It’s very funny how the tongues wag about some things. Several sources reported that Intel is staying with Windows XP, and along comes Ed Bott, of ZDNet, Vista’s chief apologist, with the news that Intel was this way during the transition of Windows 2000 to XP – they waited quite a while before moving to the new operating system.
Well, that is not really news. As Mr. Bott states, large companies frequently wait to adopt a new operating system. It’s a big step – and an especially big one when things aren’t so smooth.
I’m not sure how many people who read his articles get the underlying message; Windows Vista is great, and you’re all dummies for not buying in right now.
Just today there is another update for Vista SP1, to alleviate some problems that should have been taken care of by the release of Service Pack 1. Rather than go on with the usual rant about Vista, it is more important to ask why Microsoft can’t get it right – why there is always something to be fixed. I’m not talking about exploits, as you can’t help but have those – the people who try to exploit the holes in any operating system are trying their best to cause trouble, and like anything made by humans there are going to be difficulties. No, the problems fixed are partly fixes for how its own software doesn’t work right with the OS. How can it be that there are still problems when Microsoft controls both ends of the equation?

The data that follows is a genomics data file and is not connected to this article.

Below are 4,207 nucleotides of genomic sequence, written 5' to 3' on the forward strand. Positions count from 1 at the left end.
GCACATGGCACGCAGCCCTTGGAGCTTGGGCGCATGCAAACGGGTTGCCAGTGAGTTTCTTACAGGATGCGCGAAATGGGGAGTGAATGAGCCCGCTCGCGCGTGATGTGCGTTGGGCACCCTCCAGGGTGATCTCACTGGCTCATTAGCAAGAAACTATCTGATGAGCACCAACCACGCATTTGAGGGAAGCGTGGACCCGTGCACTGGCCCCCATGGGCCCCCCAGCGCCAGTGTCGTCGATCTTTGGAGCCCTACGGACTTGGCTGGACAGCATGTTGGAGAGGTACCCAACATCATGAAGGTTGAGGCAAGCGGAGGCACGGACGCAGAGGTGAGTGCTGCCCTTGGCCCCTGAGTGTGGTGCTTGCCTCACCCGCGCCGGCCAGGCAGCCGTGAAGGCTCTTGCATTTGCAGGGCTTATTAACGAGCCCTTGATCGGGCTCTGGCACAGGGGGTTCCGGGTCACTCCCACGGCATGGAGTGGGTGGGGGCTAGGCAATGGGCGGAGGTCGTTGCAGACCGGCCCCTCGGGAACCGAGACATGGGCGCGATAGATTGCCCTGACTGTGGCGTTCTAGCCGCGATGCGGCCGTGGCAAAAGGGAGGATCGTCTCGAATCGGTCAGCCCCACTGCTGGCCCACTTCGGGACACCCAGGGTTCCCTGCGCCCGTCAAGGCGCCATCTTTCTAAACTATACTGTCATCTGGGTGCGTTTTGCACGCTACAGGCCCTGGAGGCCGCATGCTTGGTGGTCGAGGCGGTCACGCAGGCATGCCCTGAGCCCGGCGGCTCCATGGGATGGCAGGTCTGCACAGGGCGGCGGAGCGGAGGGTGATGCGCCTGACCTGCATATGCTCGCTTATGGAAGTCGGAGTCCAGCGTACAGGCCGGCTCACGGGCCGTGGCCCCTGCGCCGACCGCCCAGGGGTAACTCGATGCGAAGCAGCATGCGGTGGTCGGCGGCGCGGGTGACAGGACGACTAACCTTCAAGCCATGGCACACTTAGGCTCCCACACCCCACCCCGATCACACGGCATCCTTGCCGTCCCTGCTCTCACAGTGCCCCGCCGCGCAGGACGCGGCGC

The Bott article ends with his thought that Intel must know when ‘7’ will truly be released, as it has great knowledge of the progress of the ‘new’ operating system. Of course they do, just as Microsoft has always had inside knowledge of the next generation of Intel processors, so that Microsoft code can fully exploit any new features.
This revelation of what we should already know is more of the problem that the Microsoft press machine causes (and make no mistake, I fully believe Mr. Bott to be part of the Microsoft FUD machine). The machine that vacillates between the stories of ‘adopt now’ and ‘just you wait until 2009’ for all the public, is making sure that either way Microsoft wins.
For all the blathering about the greatness of Microsoft, no one, inside or out, is telling us why it was so important that XP be discontinued (now). That is a question I think we would all like to know.
Quote of the day:
The only paradise is paradise lost. – Marcel Proust